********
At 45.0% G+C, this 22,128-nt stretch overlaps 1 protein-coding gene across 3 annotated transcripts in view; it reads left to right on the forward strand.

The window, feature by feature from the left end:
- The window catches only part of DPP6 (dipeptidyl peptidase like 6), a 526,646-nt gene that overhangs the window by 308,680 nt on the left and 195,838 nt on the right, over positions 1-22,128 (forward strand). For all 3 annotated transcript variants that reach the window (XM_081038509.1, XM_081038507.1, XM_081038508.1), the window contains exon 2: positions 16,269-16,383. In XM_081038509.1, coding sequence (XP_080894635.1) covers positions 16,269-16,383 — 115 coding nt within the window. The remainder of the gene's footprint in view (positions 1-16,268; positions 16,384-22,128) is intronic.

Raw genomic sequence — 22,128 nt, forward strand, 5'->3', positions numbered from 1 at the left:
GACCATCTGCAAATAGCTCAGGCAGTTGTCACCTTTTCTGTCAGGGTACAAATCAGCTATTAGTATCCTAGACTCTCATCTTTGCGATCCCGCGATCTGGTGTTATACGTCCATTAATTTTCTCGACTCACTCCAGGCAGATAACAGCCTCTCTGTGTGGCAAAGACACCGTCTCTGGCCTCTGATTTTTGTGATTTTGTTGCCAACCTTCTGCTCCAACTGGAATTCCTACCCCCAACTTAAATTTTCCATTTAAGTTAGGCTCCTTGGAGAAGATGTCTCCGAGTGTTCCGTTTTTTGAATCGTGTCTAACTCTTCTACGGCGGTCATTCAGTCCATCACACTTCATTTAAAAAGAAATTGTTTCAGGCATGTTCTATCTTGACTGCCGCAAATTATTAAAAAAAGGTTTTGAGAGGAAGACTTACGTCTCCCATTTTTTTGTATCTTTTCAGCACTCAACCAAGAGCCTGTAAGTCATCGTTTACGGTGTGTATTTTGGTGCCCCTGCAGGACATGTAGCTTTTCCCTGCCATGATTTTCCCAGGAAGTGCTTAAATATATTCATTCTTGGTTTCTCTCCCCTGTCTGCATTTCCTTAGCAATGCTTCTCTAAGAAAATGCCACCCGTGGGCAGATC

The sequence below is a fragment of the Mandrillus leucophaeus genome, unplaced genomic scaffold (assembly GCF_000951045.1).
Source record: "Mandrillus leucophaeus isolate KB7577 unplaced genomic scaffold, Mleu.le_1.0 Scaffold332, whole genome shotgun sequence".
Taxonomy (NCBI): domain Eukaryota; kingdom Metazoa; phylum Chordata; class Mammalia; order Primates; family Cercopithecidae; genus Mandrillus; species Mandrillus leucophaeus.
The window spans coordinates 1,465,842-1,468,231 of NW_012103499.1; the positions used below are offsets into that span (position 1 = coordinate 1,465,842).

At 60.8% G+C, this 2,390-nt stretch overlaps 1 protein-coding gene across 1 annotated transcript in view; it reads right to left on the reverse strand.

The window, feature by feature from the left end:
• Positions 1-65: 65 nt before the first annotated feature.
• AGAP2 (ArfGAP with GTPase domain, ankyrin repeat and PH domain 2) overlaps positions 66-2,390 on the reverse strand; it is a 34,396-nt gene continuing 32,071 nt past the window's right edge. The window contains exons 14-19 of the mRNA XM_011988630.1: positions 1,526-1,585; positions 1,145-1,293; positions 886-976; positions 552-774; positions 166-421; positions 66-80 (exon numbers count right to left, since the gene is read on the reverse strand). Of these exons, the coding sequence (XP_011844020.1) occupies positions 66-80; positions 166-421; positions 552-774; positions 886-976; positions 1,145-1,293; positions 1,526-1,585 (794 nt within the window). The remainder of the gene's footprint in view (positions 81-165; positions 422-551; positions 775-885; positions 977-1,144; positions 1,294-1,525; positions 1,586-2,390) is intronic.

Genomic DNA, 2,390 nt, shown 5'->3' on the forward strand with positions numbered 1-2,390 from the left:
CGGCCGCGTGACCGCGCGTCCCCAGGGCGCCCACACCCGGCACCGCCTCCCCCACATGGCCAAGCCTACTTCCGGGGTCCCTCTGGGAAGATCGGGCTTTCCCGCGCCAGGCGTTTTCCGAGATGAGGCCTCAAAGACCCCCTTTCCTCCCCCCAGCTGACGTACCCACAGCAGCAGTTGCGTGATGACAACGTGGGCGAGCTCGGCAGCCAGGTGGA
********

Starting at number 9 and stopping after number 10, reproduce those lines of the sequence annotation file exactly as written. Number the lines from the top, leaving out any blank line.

The window spans coordinates 1,465,842-1,468,231 of NW_012103499.1; the positions used below are offsets into that span (position 1 = coordinate 1,465,842).

At 60.8% G+C, this 2,390-nt stretch overlaps 1 protein-coding gene across 1 annotated transcript in view; it reads right to left on the reverse strand.